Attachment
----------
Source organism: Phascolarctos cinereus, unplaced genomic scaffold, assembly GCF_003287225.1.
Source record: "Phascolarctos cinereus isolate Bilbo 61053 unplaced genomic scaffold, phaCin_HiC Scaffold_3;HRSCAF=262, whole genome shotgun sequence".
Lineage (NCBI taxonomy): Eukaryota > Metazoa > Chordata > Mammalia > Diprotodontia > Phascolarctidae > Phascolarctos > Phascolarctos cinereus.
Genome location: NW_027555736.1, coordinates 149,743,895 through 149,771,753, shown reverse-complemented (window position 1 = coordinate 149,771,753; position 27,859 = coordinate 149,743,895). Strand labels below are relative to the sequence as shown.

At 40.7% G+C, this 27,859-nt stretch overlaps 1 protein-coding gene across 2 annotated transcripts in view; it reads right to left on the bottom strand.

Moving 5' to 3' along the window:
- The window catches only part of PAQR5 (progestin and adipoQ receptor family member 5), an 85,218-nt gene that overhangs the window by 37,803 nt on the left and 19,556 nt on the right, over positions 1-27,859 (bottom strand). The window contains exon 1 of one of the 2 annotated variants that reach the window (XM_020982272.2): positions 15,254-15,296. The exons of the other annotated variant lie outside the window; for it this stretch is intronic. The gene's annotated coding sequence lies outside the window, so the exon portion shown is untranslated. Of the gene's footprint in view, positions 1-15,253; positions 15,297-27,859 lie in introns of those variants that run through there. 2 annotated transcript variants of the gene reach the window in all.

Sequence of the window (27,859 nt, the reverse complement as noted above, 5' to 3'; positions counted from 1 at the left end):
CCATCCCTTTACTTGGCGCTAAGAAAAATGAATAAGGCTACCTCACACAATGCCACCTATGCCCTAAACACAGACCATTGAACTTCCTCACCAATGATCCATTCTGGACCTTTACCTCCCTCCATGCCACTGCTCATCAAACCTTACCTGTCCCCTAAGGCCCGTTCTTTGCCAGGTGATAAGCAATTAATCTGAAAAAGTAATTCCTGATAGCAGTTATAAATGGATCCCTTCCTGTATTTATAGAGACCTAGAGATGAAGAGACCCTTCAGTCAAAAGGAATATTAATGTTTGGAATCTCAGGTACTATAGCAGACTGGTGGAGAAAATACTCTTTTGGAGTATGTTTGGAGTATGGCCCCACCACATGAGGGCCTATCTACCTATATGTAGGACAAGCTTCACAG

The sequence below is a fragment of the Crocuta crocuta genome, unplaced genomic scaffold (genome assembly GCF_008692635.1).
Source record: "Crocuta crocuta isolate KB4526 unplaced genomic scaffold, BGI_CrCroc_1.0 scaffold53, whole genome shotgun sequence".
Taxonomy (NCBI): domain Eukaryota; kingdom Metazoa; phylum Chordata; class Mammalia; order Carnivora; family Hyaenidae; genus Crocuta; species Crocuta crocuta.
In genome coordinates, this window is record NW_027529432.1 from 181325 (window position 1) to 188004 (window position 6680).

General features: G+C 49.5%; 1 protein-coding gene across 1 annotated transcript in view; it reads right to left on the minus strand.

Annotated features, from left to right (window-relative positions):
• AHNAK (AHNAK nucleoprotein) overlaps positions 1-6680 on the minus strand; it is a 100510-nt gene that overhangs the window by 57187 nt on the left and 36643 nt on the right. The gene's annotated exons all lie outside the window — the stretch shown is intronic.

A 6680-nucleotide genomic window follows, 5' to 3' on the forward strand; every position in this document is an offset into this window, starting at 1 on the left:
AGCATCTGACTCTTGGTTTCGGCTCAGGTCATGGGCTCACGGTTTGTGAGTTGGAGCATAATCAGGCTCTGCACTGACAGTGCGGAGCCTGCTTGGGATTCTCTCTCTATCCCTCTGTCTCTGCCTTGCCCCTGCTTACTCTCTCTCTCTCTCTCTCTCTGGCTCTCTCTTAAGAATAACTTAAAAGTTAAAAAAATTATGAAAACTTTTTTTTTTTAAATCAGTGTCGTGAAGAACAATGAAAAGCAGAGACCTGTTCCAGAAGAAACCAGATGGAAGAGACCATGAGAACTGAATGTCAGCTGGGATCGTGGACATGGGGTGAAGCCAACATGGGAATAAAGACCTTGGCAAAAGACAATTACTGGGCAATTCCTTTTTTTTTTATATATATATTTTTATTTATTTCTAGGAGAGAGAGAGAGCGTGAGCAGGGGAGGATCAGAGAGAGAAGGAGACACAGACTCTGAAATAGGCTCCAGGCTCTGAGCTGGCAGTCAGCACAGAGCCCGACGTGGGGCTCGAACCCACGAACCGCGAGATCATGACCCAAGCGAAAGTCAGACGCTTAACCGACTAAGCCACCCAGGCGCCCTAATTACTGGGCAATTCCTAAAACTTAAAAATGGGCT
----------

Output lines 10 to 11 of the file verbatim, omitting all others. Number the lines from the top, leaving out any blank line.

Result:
The sequence below is a fragment of the Crocuta crocuta genome, unplaced genomic scaffold (genome assembly GCF_008692635.1).
Source record: "Crocuta crocuta isolate KB4526 unplaced genomic scaffold, BGI_CrCroc_1.0 scaffold53, whole genome shotgun sequence".